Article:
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Iceland ex-PM Haarde 'partly' guilty over 2008 crisis

media captionGeir Haarde described the charge as "laughable"

Former Icelandic PM Geir Haarde has been found not guilty of negligence over the 2008 financial crisis that saw the island's economy go into meltdown.

A special court in Reykjavik said Mr Haarde would face no punishment and his legal expenses would be paid for.

But he was found guilty of one of the four charges: not holding cabinet meetings when things turned critical.

Mr Haarde, 61, is thought to be the first world leader to face criminal charges over the financial crisis.

Iceland's three main banks collapsed during economic turmoil and the failure of online bank Icesave hit thousands.

The collapse led to a dispute over compensation between the UK and Iceland, which remains unresolved.

Some Icelanders have seen the trial of Mr Haarde as scapegoating, while others have argued that public accountability is essential following the country's financial collapse.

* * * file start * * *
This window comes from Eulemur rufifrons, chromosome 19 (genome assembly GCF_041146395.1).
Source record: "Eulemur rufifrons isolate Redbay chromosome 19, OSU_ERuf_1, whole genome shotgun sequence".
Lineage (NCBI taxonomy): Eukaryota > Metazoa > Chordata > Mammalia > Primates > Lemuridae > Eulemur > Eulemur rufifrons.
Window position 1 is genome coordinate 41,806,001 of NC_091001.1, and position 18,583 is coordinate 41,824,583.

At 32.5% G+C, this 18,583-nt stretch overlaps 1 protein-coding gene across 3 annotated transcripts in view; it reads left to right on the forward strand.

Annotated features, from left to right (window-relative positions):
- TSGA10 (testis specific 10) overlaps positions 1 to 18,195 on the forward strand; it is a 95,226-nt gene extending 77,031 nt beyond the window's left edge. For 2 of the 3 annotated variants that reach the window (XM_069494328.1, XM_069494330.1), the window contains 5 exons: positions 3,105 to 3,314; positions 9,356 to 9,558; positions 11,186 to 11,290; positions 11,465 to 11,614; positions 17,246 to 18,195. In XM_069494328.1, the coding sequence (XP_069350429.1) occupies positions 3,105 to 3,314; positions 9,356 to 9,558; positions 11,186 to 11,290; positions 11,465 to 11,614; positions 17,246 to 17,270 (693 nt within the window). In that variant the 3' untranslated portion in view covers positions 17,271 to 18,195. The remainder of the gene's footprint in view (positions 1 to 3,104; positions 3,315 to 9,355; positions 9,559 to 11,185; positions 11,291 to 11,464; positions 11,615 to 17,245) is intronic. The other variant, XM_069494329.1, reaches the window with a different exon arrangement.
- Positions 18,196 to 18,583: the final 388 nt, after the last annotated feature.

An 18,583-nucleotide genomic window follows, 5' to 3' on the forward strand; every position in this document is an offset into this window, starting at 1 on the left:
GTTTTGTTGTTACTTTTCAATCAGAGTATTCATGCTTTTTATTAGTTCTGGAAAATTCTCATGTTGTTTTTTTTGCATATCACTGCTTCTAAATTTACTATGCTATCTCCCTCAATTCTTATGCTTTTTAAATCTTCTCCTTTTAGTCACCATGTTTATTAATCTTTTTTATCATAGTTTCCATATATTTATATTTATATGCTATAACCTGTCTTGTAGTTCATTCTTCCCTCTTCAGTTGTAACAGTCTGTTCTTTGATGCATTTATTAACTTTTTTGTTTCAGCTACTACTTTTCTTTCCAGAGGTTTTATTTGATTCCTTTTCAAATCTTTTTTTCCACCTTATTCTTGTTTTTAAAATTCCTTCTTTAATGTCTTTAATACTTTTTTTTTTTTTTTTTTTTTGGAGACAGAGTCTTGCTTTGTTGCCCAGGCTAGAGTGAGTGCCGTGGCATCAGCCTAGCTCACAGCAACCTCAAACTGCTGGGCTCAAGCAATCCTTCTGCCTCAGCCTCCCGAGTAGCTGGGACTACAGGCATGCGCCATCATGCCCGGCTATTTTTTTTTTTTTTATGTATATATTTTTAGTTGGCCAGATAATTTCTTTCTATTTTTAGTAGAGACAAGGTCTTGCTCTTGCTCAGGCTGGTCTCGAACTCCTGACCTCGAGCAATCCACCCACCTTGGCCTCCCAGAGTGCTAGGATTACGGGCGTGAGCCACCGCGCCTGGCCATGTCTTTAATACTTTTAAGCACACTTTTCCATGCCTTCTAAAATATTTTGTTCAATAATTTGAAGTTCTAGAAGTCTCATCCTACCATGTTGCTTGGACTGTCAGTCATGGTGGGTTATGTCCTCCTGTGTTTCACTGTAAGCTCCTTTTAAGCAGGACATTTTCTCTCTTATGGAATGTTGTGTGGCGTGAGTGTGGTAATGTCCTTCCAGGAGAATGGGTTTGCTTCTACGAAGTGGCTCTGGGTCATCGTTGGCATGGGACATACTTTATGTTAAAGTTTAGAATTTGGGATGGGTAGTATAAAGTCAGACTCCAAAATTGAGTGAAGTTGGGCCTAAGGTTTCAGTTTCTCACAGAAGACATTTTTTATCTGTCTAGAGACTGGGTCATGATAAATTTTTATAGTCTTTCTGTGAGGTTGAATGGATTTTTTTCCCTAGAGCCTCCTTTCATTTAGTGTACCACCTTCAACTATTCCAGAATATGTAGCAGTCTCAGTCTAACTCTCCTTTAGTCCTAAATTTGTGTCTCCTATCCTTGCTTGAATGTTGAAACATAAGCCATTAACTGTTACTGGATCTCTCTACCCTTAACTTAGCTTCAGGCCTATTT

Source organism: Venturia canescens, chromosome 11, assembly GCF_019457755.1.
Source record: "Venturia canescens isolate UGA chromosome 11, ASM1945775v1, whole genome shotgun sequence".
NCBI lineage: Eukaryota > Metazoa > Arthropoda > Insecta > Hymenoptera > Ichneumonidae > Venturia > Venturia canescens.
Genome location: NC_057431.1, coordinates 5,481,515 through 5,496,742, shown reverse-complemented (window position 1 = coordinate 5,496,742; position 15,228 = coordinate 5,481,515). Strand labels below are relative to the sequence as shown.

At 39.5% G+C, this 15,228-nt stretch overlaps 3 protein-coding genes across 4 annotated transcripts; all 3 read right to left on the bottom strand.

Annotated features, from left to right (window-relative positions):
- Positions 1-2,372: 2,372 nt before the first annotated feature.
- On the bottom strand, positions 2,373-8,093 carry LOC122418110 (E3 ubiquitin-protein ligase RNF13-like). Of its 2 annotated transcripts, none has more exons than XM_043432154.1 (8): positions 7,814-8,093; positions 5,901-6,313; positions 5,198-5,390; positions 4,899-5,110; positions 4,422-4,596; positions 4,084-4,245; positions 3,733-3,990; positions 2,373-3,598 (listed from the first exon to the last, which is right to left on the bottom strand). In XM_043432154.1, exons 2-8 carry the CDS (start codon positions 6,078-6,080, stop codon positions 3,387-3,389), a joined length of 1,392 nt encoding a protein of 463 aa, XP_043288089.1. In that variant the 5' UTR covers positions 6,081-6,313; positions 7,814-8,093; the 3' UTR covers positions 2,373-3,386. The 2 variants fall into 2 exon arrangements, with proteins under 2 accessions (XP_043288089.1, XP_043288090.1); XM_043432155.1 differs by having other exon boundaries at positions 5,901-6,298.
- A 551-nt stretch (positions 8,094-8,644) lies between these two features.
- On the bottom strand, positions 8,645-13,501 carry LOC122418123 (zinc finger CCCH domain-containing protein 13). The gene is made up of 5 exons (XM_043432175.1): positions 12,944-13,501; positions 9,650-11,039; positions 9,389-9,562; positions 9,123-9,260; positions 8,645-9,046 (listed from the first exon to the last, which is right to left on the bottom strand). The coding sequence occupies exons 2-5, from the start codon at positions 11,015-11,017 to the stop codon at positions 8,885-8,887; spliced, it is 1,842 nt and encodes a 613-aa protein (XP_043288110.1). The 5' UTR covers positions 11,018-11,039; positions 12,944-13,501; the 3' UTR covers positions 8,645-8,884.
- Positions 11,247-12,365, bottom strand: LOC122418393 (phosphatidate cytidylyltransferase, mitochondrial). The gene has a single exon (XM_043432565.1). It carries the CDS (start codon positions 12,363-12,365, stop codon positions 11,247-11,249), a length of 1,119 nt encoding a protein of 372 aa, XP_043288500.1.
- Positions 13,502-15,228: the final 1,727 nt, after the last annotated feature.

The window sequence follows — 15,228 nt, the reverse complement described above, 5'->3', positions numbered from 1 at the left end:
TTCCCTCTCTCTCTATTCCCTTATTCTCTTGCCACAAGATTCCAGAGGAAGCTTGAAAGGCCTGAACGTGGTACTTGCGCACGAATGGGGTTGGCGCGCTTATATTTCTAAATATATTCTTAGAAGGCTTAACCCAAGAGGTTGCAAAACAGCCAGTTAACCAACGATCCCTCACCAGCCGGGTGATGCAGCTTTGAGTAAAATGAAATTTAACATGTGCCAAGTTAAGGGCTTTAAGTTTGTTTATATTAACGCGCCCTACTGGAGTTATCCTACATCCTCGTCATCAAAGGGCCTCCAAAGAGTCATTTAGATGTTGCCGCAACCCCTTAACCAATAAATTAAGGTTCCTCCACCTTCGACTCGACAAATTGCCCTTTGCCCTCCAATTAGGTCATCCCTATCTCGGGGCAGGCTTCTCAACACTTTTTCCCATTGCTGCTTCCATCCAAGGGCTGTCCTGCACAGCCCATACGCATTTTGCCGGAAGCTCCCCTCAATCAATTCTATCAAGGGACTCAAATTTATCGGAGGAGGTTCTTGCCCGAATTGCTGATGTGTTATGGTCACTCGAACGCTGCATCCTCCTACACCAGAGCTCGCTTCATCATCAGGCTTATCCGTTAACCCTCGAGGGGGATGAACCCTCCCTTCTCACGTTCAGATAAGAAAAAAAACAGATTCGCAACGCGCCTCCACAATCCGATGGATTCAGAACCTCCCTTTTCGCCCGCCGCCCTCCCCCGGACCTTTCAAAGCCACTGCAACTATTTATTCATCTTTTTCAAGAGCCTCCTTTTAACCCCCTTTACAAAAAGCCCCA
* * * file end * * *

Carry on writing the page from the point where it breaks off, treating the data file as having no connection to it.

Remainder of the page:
'Absurd' verdict

The main points of the 500-page verdict were announced on Monday by the court's chief Judge Markus Sigurbjornsson.

He said that - despite being found guilty on one charge - "Geir Haarde will not be punished".

The proceedings were held at the Landsdomur court - the first case of the special court founded in 1905 to deal with criminal charges against Icelandic government ministers.

The panel consisted of 15 members: five supreme court justices, a district court president, a constitutional law professor and eight people chosen by parliament.

Mr Haarde later described the verdict as "absurd".

"It is obvious that the majority of the judges have found themselves pressed to come up with a guilty verdict on one point, however minor, to save the neck of the parliamentarians who instigated this," he told reporters.

Mr Haarde, who led the country's government in 2006-09, had argued during the trial that he was only doing what he thought was best for the country at the time.

Before the case opened he had tried unsuccessfully to have all charges dismissed, calling the proceedings "preposterous'' and saying that his conscience was clear.

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